Most of your audience prefers to do online research before choosing to buy a product. There are several other reasons why they visit websites to search for relevant information. But are you aware that the internet isn’t safe anymore? Several hackers are lurking out there for their nefarious ends. A study by IBM shows that the average cost of a cyberattack was around US$ 3.86 million in 2020, and it took an average of around 200 days to find out as well.
How can you keep your networks and website safe from a cyberattack? It is essential as any data breach can lead to severe customer churn and loss of trust. It can also lead to heavy penalties by government agencies along with lawsuits. If your business requires you to secure several websites and sub-domains, your webmaster must use a Multi-Domain SSL.
Understanding an SSL certificate
The SSL/ TLS is a standard that helps to protect any sensitive communication over the internet. It can protect your website and the underlying critical information, like demographics, financial information, etc. It encrypts the communication that can be decrypted only by the designated recipient of the information. As a result, no third party can have unauthorized access to the information nor modify the information being transmitted.
The encryption algorithm helps by scrambling the communication data and does not allow hackers to read it. The TLS is an advanced technology and uses the latest encryption techniques. The term SSL is still used as it is a commonly used term.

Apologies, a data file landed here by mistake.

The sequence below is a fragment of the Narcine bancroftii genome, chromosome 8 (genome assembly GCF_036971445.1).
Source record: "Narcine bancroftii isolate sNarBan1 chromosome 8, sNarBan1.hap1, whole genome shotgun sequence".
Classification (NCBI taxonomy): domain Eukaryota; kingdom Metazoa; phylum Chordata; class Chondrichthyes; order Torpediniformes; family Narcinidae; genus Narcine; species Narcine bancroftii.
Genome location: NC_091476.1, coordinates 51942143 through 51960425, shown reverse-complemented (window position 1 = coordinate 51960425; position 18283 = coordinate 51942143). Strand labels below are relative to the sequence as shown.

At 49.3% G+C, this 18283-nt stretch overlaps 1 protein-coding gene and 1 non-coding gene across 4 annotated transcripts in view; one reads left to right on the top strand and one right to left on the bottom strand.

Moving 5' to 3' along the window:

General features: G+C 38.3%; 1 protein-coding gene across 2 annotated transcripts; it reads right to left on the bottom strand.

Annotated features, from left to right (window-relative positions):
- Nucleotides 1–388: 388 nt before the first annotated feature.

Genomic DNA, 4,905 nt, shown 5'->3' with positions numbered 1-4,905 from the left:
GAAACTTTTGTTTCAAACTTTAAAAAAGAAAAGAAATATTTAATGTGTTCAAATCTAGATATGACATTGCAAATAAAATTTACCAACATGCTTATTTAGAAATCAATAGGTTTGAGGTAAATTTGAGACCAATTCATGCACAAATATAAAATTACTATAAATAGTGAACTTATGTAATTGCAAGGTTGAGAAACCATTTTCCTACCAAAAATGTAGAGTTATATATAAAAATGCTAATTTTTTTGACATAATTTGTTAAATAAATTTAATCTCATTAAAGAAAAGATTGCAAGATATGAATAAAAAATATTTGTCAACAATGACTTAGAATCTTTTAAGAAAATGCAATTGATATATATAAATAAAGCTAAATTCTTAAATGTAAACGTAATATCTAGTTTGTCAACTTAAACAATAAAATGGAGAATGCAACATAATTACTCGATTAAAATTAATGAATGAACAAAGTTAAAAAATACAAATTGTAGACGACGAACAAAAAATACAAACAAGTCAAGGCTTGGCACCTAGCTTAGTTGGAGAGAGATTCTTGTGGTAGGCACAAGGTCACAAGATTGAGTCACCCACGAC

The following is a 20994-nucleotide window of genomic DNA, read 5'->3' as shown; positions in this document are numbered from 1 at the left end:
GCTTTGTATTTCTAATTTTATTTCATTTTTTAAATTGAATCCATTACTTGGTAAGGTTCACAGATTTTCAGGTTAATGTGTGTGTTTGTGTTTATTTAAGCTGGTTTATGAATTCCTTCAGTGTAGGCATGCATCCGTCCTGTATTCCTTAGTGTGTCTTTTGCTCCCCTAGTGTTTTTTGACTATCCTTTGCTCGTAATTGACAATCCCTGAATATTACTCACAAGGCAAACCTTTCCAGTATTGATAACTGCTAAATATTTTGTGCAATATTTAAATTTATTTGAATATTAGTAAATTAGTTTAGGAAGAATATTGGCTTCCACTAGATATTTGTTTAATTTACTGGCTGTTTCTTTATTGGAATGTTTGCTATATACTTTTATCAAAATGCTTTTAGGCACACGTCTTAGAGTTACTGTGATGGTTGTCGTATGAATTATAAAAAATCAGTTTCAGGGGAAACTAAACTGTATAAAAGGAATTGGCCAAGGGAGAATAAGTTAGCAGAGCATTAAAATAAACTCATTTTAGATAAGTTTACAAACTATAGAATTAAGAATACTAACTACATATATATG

Understanding a Multi-Domain SSL certificate
The multi-domain SSL is usually referred to as a Unified Communications Certificate (UCC) or Subject Alternate Name (SAN) certificate. They help secure Fully Qualified Domain Names (FQDN) that can be a domain and a sub-domain. It is ideal for industry behemoths who prefer to have multiple websites for different lines of business.
For example, you have the websites,
If you wish to secure all these domain names, you can use a SAN certificate.
You can also have country-specific websites with domain extensions to have an enhanced outreach with the audience. All of them can be secured by a Multi-Domain SSL certificate. The certificates do not require any dedicated IP addresses for all the hostnames to be secured by it. They are also compatible with most smartphone and desktop browsers.
It is essential to note that the maximum number of domains that the certificate can cover depends on the Certificate Authority (CA). In most cases, you must mention the domain names you wish to secure. If you want to add domain names midway, you may have to get the certificate re-issued.
Deconstructing a Wildcard SSL certificate
If your business has several sub-domains, then you can secure them together along with the primary domain by using a Wildcard SSL certificate. The certificate can be used to secure several first-level sub-domains through encryption.
The certificate issued for *.mywebsite.com can also be used for: